Despite expectations for a return of the sprinters in the Tour de France’s stage 18 at Bourg-en-Bresse, Kasper Asgreen of the Soudal Quick-Step team emerged victorious. Simultaneously, Jonas Vingegaard successfully defended his overall lead.
Asgreen’s Unexpected Victory in Stage 18
Emerging from a challenging four-rider breakaway, Kasper Asgreen defied odds to win stage 18 of the race. Asgreen, along with Jonas Abrahamsen from Uno-X, Victor Campenaerts, and Pascal Eenkhoorn of Lotto Dstny, managed to maintain a slim lead as the race left the Alps, hurtling into the Rhone valley.
Racing at a staggering pace of over 60 km/h, the quartet narrowly survived a six-second disadvantage against their pursuers in the final kilometre. It was Asgreen’s last-second acceleration to the finish line that secured victory, fending off sprinter Jasper Philipsen from the Alpecin-Deceuninck team, who had already claimed four stage victories.
“It was a team time trial to the finish. I really couldn’t have done it without Pascal, Victor and Jonas. They all did amazing out there. We all deserved to win with the work we put out there,” Asgreen noted. The win was particularly poignant for Asgreen, marking his triumphant return to form following a tough year that saw him withdrawing from the Tour de France due to a crash in the Tour of Switzerland.
Vingegaard Maintains Lead Despite Teammate’s Departure
Meanwhile, Jonas Vingegaard enjoyed an uneventful day as he retained his overall lead. However, his Jumbo-Visma team took a hit as one of his key teammates, Wout van Aert, exited the race to be with his expecting wife.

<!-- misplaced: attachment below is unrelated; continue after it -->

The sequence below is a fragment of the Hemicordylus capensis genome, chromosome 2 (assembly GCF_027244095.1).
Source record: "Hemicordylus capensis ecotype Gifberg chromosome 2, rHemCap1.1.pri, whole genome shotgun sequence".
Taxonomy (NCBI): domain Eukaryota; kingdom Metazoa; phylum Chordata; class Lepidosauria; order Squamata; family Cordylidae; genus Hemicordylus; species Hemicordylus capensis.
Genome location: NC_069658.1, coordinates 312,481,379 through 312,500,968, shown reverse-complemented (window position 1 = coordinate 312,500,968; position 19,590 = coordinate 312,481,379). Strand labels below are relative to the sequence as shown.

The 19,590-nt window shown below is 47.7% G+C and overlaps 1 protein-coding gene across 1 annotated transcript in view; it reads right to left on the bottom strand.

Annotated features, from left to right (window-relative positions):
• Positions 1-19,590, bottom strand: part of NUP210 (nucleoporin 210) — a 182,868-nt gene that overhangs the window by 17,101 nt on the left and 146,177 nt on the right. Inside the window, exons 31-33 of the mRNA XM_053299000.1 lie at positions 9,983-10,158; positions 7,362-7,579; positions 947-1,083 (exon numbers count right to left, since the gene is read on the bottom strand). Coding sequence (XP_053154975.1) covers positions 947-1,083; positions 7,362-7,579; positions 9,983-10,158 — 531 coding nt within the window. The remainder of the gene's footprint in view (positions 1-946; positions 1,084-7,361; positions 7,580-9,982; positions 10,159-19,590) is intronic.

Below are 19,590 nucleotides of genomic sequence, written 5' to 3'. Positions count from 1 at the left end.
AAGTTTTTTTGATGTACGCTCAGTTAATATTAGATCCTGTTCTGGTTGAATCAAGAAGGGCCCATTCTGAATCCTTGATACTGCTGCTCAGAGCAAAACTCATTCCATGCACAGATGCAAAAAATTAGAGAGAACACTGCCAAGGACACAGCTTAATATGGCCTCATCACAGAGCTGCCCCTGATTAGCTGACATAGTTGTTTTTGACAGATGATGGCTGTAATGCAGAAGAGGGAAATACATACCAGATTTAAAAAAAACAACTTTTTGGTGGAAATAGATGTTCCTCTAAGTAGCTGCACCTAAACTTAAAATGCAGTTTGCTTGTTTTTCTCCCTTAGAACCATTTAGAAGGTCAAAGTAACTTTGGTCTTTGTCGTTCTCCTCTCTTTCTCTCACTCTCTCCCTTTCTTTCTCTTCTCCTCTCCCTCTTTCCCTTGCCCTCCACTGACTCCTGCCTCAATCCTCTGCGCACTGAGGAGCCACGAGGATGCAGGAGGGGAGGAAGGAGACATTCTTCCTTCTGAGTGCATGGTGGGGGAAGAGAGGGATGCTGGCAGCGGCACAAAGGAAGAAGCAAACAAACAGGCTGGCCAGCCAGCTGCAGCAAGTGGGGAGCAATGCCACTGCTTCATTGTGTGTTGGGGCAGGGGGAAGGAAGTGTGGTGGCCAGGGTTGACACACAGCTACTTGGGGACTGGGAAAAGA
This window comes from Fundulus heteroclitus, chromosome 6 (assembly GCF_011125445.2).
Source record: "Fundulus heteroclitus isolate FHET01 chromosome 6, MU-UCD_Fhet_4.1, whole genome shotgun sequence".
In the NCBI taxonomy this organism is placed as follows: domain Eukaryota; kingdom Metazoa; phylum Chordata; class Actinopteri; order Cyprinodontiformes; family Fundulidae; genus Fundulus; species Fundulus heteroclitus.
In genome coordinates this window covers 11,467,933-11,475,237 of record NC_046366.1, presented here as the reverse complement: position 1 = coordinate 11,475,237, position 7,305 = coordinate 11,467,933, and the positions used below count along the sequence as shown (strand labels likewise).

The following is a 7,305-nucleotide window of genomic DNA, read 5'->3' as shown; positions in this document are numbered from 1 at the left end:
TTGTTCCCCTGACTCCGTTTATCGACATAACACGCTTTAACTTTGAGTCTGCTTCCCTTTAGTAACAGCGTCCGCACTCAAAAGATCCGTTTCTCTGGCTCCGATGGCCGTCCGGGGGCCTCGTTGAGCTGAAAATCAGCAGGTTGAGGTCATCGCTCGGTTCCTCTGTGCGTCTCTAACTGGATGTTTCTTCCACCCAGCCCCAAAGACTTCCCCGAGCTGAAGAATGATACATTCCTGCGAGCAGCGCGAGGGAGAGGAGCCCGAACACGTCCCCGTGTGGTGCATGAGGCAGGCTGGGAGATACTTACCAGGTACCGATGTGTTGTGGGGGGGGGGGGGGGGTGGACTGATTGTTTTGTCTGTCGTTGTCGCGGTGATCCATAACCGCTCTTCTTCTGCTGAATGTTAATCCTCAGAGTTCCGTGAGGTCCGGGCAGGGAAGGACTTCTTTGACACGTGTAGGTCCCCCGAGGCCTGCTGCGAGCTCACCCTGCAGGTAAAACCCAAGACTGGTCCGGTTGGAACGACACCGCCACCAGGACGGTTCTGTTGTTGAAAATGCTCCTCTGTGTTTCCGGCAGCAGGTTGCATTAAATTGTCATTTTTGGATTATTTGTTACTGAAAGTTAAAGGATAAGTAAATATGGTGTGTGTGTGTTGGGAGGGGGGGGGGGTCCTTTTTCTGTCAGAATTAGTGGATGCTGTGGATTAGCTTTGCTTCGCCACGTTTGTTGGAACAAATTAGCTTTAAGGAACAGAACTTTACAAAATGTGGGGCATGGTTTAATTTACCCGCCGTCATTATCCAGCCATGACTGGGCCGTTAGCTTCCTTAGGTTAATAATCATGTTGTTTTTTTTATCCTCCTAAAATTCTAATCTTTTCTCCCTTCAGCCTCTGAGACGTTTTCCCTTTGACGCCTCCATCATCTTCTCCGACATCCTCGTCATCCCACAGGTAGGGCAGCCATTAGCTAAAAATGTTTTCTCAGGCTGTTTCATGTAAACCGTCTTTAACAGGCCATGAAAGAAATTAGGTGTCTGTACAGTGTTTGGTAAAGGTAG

As Vingegaard continued to lead, Olivier Banuls, the head of the cycling unit at the International Testing Agency (ITA), disclosed that the Dane’s performance had been a criterion for performance testing. As a result, Vingegaard had been tested a total of 26 times in June and during the Tour.
The Struggle of Other Contenders
Meanwhile, Tadej Pogacar, trailing Vingegaard by seven minutes and 35 seconds, had his own set of struggles. His partner Urska Zigart revealed that he had nearly quit the Tour after learning that she had crashed while racing in the Giro Donne in Italy. Despite the incident, Pogacar continued in the race, expressing gratitude to his fellow riders for their support after his performance fell dramatically in Wednesday’s stage.
Looking Forward to the Remaining Stages
As the Tour heads towards its last stages, sprinters and breakaway teams alike will be eyeing opportunities to seize the spotlight. Stage 19 to Poligny offers yet another chance for these teams, while the final in Paris is expected to favor the fast men left in the Tour.
In the midst of a thrilling race and unexpected victories, stage 18 of the Tour de France has proven that in this endurance test, the spotlight can shift quickly, and every kilometer counts.